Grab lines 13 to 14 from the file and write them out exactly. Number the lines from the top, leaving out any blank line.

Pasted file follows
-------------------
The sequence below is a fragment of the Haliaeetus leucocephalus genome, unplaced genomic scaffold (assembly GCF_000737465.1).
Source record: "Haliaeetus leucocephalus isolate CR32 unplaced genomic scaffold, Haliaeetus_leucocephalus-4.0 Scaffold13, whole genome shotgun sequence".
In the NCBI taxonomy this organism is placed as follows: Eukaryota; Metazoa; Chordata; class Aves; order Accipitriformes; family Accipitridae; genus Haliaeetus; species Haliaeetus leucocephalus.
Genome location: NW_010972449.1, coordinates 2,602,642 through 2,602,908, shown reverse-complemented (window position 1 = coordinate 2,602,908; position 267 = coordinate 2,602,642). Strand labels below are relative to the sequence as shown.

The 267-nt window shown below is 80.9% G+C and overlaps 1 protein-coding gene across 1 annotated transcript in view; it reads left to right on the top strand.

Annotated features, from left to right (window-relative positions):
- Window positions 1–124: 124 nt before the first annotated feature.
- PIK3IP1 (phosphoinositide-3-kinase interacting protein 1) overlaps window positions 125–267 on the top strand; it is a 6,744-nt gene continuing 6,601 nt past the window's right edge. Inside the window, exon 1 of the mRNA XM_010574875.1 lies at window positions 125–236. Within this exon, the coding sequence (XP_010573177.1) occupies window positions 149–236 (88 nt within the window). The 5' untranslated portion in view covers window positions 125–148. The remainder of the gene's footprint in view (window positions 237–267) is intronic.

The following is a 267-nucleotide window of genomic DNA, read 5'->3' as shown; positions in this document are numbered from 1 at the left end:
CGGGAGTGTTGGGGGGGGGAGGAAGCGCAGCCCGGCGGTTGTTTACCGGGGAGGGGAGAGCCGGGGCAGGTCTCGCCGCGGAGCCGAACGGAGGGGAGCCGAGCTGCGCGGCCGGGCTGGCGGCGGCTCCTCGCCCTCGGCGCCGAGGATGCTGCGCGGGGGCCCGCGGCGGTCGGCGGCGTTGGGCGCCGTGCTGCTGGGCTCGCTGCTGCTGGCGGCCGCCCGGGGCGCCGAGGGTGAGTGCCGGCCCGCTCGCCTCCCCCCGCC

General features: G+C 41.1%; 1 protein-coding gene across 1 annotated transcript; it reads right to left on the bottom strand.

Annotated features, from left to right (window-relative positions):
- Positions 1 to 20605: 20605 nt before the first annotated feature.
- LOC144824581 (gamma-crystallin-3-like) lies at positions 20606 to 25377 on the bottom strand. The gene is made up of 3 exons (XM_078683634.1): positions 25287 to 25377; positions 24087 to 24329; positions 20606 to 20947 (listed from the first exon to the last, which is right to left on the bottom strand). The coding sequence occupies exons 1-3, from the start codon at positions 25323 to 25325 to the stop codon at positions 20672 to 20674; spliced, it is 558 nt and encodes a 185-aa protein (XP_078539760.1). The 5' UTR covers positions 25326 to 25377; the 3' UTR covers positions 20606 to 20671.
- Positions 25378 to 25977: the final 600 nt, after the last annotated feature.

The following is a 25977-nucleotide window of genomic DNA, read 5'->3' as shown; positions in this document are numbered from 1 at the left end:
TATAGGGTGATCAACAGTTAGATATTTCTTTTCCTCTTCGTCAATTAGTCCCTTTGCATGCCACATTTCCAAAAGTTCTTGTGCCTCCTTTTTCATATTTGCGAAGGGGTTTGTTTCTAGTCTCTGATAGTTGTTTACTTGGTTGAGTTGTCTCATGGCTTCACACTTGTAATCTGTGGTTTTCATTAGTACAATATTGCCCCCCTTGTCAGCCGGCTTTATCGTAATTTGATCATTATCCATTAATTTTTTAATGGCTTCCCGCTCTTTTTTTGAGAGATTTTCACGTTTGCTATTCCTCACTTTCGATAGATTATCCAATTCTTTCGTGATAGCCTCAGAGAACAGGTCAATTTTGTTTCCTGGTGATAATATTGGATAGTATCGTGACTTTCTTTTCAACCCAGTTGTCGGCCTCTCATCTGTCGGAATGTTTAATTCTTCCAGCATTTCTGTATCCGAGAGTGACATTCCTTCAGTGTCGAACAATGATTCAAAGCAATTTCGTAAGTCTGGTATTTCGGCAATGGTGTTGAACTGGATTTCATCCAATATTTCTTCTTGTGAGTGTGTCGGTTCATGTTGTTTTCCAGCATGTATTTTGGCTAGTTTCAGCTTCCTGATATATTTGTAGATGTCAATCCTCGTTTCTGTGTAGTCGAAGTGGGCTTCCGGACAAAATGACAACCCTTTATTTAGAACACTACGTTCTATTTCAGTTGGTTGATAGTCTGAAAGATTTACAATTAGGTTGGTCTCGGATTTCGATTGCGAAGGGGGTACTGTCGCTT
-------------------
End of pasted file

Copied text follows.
- Positions 1 to 20605: 20605 nt before the first annotated feature.
- LOC144824581 (gamma-crystallin-3-like) lies at positions 20606 to 25377 on the bottom strand. The gene is made up of 3 exons (XM_078683634.1): positions 25287 to 25377; positions 24087 to 24329; positions 20606 to 20947 (listed from the first exon to the last, which is right to left on the bottom strand). The coding sequence occupies exons 1-3, from the start codon at positions 25323 to 25325 to the stop codon at positions 20672 to 20674; spliced, it is 558 nt and encodes a 185-aa protein (XP_078539760.1). The 5' UTR covers positions 25326 to 25377; the 3' UTR covers positions 20606 to 20671.